“We also played Bristol and Gloucester, but Bath weren’t much cop at the time. They have come on in leaps and bounds are now outstanding. 

“We also had some cracking local derbies against Leicester, Northampton and Moseley in particular.

“The Sunday Telegraph ran a merit table for English and Welsh teams at the time and we won it in 1972-73.

“So that was the only real measure of who was the top team, and not a particularly efficient one I have to say of the performance between English and Welsh clubs.”

Player Overview:

Peter Preece: England centre, the son of England and Lions fly- half Ivor, spent many years as a financial advisor and pensions consultant based in Leamington but is now retired. 

Brian Holt: Winger who read land economics at Cambridge University before becoming an estate agent, was managing director of his own firm bearing his name until his retirement.

Barry Ninnes: England second row who also played for Northampton, was a mine manager and ran his own business manufacturing artificial hip and knee joints. Lives in Sheffield.

Ian Darnell: England U19 international lock who captained and coached the club. Was a policeman reaching the rank of inspector and was later a carer. Died in October, 2016 aged 66.

John Barton: England second row who worked for the British Motor Corporation before becoming a financial advisor selling insurance, and is now living in retirement in Earlsdon, Coventry.

Keith Fairbrother: England loose-head prop who became Coventry chairman for eight years, was a grocer in the Coventry wholesale market before running the family investment businesses.

Geoff Evans: England and British Lions centre was a banker with Midland Bank and then HSBC before starting his own finance company. Now living in retirement in Claverdon, South Warwickshire.

Chris Wardlow: England centre was selected for the British Lions only to break his jaw in training. He worked in the road haulage industry and then for London County busses.

Bill Gittings: Scrum-half who won one England cap, was an aircraft steel metal fabricator before spending many years with Motor Panels in Coventry. He spends half his year living with his daughter in New York.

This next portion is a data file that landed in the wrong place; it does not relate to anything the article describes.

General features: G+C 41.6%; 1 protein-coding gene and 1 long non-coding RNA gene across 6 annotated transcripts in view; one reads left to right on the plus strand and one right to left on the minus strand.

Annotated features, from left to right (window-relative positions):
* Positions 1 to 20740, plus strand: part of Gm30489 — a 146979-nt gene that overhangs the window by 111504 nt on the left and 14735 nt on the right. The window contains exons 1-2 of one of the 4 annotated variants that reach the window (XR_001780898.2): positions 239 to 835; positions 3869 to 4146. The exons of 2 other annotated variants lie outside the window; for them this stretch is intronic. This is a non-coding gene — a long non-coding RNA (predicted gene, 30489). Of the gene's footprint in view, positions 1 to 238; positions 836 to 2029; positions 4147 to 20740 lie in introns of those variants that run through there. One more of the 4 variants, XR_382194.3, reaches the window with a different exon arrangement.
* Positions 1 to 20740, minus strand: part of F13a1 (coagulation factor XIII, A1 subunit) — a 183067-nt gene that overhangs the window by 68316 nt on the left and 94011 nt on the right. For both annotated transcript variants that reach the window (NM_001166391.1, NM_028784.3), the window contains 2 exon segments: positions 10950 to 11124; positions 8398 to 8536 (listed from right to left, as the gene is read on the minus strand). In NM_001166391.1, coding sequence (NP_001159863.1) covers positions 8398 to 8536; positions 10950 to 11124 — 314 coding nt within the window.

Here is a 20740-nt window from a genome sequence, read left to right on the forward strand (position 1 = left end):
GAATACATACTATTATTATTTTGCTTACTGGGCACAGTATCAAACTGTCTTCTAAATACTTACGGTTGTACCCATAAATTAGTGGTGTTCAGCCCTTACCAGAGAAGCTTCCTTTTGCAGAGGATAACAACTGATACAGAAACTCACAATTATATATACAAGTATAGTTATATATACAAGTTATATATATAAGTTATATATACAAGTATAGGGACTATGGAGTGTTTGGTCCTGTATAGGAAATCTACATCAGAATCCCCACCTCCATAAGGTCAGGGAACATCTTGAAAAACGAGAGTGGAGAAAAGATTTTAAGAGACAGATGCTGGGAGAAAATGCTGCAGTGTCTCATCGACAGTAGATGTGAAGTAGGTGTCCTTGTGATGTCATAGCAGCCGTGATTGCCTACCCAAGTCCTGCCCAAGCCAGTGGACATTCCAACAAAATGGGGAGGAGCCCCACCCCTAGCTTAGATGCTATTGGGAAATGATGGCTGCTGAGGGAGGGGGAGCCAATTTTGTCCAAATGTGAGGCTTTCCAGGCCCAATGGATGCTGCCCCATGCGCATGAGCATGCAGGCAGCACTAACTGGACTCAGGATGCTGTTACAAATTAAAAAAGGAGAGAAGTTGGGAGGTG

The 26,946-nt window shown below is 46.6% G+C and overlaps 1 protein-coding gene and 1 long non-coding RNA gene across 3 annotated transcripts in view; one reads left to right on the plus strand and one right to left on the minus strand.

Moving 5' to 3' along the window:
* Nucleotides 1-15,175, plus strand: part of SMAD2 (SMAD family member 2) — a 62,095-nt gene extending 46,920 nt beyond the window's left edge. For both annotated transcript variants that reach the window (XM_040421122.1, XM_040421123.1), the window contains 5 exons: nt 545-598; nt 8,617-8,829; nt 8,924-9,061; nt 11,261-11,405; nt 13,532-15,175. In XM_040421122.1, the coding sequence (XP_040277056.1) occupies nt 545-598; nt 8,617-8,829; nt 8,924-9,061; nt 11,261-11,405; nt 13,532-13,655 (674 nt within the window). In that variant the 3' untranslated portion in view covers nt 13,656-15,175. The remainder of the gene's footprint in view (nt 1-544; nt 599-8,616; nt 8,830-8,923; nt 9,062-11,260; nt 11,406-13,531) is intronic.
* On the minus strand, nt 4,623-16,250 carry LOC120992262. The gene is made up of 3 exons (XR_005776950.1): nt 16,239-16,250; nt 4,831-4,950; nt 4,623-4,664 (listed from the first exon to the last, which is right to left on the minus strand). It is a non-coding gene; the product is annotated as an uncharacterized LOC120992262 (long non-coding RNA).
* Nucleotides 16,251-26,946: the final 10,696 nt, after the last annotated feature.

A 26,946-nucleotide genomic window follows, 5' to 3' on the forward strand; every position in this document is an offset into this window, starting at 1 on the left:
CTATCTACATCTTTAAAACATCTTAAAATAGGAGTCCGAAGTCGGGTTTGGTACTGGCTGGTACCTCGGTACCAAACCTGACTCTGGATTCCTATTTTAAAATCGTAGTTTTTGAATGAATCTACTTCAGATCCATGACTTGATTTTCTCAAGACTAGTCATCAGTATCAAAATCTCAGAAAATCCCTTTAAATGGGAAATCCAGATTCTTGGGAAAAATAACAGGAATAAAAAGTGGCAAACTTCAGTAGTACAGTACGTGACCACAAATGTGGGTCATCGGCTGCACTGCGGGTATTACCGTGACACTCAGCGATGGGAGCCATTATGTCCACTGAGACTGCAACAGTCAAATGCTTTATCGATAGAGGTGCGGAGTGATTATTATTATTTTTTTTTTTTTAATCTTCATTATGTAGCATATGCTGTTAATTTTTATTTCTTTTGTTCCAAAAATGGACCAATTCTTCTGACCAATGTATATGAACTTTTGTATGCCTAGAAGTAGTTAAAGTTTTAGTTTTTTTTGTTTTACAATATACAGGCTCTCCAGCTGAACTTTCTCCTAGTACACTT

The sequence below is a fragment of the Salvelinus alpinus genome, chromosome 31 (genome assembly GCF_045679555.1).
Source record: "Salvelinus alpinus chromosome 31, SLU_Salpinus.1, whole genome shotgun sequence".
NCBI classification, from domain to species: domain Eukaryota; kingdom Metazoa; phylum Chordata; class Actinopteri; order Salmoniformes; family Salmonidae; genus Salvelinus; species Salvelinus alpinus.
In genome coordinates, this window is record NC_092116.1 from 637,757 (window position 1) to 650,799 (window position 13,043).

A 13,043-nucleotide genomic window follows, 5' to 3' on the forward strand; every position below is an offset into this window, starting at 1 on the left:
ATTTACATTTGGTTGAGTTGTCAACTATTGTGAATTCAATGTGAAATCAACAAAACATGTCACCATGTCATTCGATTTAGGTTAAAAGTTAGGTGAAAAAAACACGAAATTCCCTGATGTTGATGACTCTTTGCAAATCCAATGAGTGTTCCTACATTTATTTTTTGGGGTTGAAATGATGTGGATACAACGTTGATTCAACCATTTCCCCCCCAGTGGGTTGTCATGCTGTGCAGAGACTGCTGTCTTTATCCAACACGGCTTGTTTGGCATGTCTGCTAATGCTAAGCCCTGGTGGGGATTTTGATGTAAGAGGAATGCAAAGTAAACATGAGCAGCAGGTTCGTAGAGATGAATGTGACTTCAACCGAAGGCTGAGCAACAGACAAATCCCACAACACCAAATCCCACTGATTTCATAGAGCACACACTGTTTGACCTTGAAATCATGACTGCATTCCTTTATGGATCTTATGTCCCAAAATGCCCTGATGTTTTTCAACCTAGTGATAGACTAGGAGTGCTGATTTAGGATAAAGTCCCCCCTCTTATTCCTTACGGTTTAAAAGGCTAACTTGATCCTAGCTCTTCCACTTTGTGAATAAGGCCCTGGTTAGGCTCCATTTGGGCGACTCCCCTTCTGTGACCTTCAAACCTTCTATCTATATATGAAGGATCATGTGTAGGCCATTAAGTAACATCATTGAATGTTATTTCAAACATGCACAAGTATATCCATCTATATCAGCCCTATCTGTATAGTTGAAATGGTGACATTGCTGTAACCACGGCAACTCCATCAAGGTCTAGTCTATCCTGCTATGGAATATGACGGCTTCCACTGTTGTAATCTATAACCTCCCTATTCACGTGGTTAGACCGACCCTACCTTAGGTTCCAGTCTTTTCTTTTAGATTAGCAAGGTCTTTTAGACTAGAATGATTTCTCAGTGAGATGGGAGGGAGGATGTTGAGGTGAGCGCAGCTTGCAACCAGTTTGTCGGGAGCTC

Roger Creed: England flanker who won one cap, was a buyer in the family power tools business and then went to work in the Manchester rag trade. Now retired in his native Solihull.

Alf Wyman: The match secretary for over 40 years until his death in the clubhouse foyer in 1981.

David Duckham: England and Lions winger worked in banking and the building industry before becoming director of marketing at Bloxham School in Oxfordshire. He then became involved in corporate hospitality.

Jim Broderick: A tight head prop who toured Canada and Japan with England was an engineer for tyre manufacturers Dunlop at their head office in Coventry. Died in 2009 aged 65 after a battle with cancer.

Peter Rossborough: England full-back was an English and French teacher in Coventry and later became headmaster at Ashlawn School, Rugby for 24 years. Is now the club president.

Dick Cowman: England fly-half, was a teacher at King Henry VIII Grammar School in Coventry and then became head of a school in Dorset.

John Gray: Hooker who also played cricket for Warwickshire, switched codes to Rugby League winning England and Great Britain honours. He settled in Sydney, Australia and runs a successful plastic manufacturing business.

The article above is by courtesy & kind permission of ‘The Rugby Paper’.

One thought on “We had 13 Internationals with Majority Home Grown”

  1. A very interesting read, days I look back on with great nostalgia.
    One thing that puzzles me…I’ve always been under the impression that Gloucester won the inaugural Ko Cup in 1972, as the article says going through against Cov as the away team. Coventry, as we know, won the next two. The article states, however, that ‘Coventry did not enter the Knock Out Cup in its first season’… Is this a typing error?

    Like